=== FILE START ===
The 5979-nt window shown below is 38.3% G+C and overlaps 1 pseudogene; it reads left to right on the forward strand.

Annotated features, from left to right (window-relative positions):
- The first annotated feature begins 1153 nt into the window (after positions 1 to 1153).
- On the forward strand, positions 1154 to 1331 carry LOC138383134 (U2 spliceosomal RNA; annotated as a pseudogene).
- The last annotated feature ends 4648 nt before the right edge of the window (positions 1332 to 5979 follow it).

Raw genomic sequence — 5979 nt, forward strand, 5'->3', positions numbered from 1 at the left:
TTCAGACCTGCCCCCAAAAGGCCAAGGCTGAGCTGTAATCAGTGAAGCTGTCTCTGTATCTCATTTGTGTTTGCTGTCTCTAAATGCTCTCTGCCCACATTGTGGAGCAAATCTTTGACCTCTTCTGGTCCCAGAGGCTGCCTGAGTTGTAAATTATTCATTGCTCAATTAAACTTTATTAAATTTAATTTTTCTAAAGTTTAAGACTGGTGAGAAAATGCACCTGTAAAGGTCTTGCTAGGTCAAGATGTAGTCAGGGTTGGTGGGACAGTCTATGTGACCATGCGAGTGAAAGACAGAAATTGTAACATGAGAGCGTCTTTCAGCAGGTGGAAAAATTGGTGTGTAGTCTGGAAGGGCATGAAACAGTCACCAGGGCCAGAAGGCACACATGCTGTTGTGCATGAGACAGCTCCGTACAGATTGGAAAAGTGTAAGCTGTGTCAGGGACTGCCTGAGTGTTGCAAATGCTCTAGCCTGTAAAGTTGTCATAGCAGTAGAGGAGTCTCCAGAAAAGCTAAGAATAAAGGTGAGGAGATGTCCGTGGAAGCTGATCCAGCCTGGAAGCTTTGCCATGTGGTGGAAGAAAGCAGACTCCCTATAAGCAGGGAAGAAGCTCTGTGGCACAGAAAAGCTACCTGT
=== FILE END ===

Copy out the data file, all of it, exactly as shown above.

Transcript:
The 5979-nt window shown below is 38.3% G+C and overlaps 1 pseudogene; it reads left to right on the forward strand.

Annotated features, from left to right (window-relative positions):
- The first annotated feature begins 1153 nt into the window (after positions 1 to 1153).
- On the forward strand, positions 1154 to 1331 carry LOC138383134 (U2 spliceosomal RNA; annotated as a pseudogene).
- The last annotated feature ends 4648 nt before the right edge of the window (positions 1332 to 5979 follow it).

Raw genomic sequence — 5979 nt, forward strand, 5'->3', positions numbered from 1 at the left:
TTCAGACCTGCCCCCAAAAGGCCAAGGCTGAGCTGTAATCAGTGAAGCTGTCTCTGTATCTCATTTGTGTTTGCTGTCTCTAAATGCTCTCTGCCCACATTGTGGAGCAAATCTTTGACCTCTTCTGGTCCCAGAGGCTGCCTGAGTTGTAAATTATTCATTGCTCAATTAAACTTTATTAAATTTAATTTTTCTAAAGTTTAAGACTGGTGAGAAAATGCACCTGTAAAGGTCTTGCTAGGTCAAGATGTAGTCAGGGTTGGTGGGACAGTCTATGTGACCATGCGAGTGAAAGACAGAAATTGTAACATGAGAGCGTCTTTCAGCAGGTGGAAAAATTGGTGTGTAGTCTGGAAGGGCATGAAACAGTCACCAGGGCCAGAAGGCACACATGCTGTTGTGCATGAGACAGCTCCGTACAGATTGGAAAAGTGTAAGCTGTGTCAGGGACTGCCTGAGTGTTGCAAATGCTCTAGCCTGTAAAGTTGTCATAGCAGTAGAGGAGTCTCCAGAAAAGCTAAGAATAAAGGTGAGGAGATGTCCGTGGAAGCTGATCCAGCCTGGAAGCTTTGCCATGTGGTGGAAGAAAGCAGACTCCCTATAAGCAGGGAAGAAGCTCTGTGGCACAGAAAAGCTACCTGT